Hiroshima, Japan

Hiroshima. It’s on the list of places you already know about, and synonymous all over the world as the target of the first atomic bomb.

I wasn’t sure what to expect of Hiroshima before we arrived – obviously there are the memorials and museums dedicated to telling the story of the atomic bomb – and I’d read that the rebuilding of the city was swift, but the only photo I’d seen of Hiroshima was that of the mushroom cloud taken from the Enola Gay on the 6th of August, 1945.

The atomic cloud over Hiroshima, 6th of August, 1945. Source: Enola Gay Tail Gunner S/Sgt. George R. (Bob) Caron (via Wikipedia)

The atomic cloud over Hiroshima, 6th of August, 1945. Source: Enola Gay Tail Gunner S/Sgt. George R. (Bob) Caron (via Wikipedia)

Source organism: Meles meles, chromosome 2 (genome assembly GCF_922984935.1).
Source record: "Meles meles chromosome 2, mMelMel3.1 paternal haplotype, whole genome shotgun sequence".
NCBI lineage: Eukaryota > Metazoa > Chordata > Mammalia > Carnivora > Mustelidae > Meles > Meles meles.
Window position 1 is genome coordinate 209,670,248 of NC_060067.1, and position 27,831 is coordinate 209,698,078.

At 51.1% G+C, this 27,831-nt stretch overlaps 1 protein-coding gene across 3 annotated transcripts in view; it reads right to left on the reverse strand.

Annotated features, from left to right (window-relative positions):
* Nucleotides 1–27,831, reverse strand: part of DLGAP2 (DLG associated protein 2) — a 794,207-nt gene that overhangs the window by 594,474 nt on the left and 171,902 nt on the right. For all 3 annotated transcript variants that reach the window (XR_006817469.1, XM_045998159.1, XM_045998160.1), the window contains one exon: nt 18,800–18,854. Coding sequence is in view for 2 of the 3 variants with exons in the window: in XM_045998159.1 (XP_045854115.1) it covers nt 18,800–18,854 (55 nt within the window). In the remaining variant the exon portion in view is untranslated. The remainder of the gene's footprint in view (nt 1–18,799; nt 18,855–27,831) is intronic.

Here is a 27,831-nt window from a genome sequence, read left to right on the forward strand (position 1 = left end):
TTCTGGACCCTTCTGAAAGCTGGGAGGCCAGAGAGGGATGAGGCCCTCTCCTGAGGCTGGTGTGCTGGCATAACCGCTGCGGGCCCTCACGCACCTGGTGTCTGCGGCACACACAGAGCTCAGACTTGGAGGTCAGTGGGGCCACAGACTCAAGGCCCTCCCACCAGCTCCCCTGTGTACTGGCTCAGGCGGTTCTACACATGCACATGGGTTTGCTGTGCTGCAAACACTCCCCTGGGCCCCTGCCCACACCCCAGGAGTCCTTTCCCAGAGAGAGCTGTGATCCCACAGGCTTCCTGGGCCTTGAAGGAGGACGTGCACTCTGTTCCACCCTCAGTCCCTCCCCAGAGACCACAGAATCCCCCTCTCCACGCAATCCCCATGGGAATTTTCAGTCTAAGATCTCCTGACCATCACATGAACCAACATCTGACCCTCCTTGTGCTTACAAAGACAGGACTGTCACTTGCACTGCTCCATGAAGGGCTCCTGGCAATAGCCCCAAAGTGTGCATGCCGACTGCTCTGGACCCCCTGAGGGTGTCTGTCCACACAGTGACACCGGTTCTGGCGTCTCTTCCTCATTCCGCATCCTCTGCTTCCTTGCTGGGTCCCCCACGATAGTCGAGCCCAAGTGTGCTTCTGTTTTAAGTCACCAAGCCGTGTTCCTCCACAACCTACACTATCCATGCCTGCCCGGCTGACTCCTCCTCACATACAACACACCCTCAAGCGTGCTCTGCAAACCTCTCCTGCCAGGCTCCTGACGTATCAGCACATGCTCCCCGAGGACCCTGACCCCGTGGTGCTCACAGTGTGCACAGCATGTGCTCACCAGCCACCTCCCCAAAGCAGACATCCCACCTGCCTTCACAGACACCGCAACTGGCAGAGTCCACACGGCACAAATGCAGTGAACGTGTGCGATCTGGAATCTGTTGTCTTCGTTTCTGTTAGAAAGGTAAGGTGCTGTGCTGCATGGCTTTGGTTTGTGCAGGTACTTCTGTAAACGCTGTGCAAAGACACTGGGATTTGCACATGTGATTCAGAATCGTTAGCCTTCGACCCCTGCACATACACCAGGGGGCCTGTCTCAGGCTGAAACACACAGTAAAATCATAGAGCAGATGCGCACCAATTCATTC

Hiroshima before and after the first use of an atomic bomb against a foreign nation. Sources: Wikipedia

Hiroshima before and after the first use of an atomic bomb against a foreign nation. Sources: Wikipedia

Rebuilt - Hiroshima today. Source: Google maps (via maps-for-free.com)

Rebuilt – Hiroshima today. Source: Google maps (via maps-for-free.com)

We devoted a full day to take in the sights of the atomic bomb, starting at the hypocenter – the spot directly under the centre of where the “Little Boy” bomb detonated 580 meters above.

Hiroshima hypocenter, marked by a red marble plaque at the side of a narrow street

Hiroshima hypocenter, marked by a red marble plaque at the side of a narrow street

The closest building to the hypocenter that was left standing was the Hiroshima Prefectural Industrial Promotion Hall, which is now known as Genbaku Dōmu, Atomic Bomb Dome, or simply the A-Bomb Dome because of its exposed metal framework.

Hiroshima A-Bomb Dome